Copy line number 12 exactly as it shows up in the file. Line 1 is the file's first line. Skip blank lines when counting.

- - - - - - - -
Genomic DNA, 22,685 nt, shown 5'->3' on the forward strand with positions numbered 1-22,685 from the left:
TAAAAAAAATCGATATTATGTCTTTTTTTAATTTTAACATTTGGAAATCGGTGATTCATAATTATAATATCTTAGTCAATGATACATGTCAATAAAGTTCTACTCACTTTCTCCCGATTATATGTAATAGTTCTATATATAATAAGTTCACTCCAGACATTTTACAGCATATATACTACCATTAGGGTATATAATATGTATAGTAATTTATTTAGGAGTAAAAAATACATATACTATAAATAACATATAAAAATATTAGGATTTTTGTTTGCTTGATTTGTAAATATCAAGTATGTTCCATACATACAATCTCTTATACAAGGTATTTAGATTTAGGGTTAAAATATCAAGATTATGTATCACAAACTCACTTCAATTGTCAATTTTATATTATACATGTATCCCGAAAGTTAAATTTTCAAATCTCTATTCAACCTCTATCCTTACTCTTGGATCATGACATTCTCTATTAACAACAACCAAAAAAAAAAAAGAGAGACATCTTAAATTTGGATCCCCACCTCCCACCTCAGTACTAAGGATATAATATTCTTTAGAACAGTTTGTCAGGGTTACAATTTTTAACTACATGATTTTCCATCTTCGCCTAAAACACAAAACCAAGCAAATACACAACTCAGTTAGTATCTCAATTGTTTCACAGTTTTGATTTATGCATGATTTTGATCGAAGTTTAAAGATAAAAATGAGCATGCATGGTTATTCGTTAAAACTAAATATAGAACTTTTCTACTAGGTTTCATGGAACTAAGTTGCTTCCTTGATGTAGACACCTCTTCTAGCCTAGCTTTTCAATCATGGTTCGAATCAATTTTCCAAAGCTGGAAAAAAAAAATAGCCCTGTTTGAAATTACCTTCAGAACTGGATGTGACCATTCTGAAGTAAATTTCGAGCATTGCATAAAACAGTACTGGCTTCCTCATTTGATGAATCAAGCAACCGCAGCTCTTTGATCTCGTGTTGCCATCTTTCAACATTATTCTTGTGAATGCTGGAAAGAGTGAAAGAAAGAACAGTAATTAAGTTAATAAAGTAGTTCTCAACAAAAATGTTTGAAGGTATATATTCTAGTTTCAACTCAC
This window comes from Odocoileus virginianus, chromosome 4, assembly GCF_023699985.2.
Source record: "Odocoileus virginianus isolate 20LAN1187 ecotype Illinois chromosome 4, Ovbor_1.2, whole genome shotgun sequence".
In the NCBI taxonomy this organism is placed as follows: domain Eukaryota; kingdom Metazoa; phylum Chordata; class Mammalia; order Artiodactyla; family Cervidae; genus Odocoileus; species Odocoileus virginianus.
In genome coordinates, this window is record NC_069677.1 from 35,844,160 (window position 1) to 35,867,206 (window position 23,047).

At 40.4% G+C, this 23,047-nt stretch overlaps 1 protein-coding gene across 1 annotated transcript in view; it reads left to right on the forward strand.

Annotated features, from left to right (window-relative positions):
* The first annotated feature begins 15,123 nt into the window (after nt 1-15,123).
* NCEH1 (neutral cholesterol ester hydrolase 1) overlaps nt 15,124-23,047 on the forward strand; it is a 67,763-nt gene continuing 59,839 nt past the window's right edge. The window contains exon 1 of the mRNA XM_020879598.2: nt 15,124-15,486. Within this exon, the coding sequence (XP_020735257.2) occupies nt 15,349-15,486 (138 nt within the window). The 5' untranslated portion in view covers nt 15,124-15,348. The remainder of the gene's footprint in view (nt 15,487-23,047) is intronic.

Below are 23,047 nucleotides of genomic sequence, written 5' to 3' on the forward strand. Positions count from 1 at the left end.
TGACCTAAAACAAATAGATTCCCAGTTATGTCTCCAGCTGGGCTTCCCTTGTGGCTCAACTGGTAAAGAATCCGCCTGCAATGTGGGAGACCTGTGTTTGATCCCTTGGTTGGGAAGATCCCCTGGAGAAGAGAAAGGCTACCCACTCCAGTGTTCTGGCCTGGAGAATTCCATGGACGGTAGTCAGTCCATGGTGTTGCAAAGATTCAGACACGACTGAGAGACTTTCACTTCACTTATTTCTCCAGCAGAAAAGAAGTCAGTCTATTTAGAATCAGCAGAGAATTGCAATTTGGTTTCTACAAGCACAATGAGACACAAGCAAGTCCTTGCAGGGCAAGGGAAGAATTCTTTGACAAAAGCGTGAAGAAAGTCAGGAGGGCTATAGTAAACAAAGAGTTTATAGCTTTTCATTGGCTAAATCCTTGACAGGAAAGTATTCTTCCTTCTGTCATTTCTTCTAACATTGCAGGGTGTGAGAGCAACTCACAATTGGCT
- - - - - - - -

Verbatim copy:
TGACCTAAAACAAATAGATTCCCAGTTATGTCTCCAGCTGGGCTTCCCTTGTGGCTCAACTGGTAAAGAATCCGCCTGCAATGTGGGAGACCTGTGTTTGATCCCTTGGTTGGGAAGATCCCCTGGAGAAGAGAAAGGCTACCCACTCCAGTGTTCTGGCCTGGAGAATTCCATGGACGGTAGTCAGTCCATGGTGTTGCAAAGATTCAGACACGACTGAGAGACTTTCACTTCACTTATTTCTCCAGCAGAAAAGAAGTCAGTCTATTTAGAATCAGCAGAGAATTGCAATTTGGTTTCTACAAGCACAATGAGACACAAGCAAGTCCTTGCAGGGCAAGGGAAGAATTCTTTGACAAAAGCGTGAAGAAAGTCAGGAGGGCTATAGTAAACAAAGAGTTTATAGCTTTTCATTGGCTAAATCCTTGACAGGAAAGTATTCTTCCTTCTGTCATTTCTTCTAACATTGCAGGGTGTGAGAGCAACTCACAATTGGCT